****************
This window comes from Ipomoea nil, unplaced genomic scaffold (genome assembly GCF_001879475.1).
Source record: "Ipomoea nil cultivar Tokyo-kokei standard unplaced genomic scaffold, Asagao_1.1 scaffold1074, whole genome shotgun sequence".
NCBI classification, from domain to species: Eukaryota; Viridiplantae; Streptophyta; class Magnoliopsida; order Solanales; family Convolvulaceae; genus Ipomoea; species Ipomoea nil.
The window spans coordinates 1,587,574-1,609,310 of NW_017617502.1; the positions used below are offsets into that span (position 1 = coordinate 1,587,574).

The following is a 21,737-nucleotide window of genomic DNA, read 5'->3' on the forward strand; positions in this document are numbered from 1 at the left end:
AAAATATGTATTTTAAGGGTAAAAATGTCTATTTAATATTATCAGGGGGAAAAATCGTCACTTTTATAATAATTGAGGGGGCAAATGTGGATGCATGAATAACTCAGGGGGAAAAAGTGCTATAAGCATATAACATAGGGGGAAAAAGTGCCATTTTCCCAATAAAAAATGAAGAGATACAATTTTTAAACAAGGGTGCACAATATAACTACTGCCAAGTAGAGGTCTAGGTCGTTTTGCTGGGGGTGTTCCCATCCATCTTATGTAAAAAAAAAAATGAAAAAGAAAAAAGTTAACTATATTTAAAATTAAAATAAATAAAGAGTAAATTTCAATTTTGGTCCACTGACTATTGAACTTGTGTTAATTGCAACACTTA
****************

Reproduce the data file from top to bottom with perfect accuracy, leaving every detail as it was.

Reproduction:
This window comes from Ipomoea nil, unplaced genomic scaffold (genome assembly GCF_001879475.1).
Source record: "Ipomoea nil cultivar Tokyo-kokei standard unplaced genomic scaffold, Asagao_1.1 scaffold1074, whole genome shotgun sequence".
NCBI classification, from domain to species: Eukaryota; Viridiplantae; Streptophyta; class Magnoliopsida; order Solanales; family Convolvulaceae; genus Ipomoea; species Ipomoea nil.
The window spans coordinates 1,587,574-1,609,310 of NW_017617502.1; the positions used below are offsets into that span (position 1 = coordinate 1,587,574).

The following is a 21,737-nucleotide window of genomic DNA, read 5'->3' on the forward strand; positions in this document are numbered from 1 at the left end:
AAAATATGTATTTTAAGGGTAAAAATGTCTATTTAATATTATCAGGGGGAAAAATCGTCACTTTTATAATAATTGAGGGGGCAAATGTGGATGCATGAATAACTCAGGGGGAAAAAGTGCTATAAGCATATAACATAGGGGGAAAAAGTGCCATTTTCCCAATAAAAAATGAAGAGATACAATTTTTAAACAAGGGTGCACAATATAACTACTGCCAAGTAGAGGTCTAGGTCGTTTTGCTGGGGGTGTTCCCATCCATCTTATGTAAAAAAAAAAATGAAAAAGAAAAAAGTTAACTATATTTAAAATTAAAATAAATAAAGAGTAAATTTCAATTTTGGTCCACTGACTATTGAACTTGTGTTAATTGCAACACTTA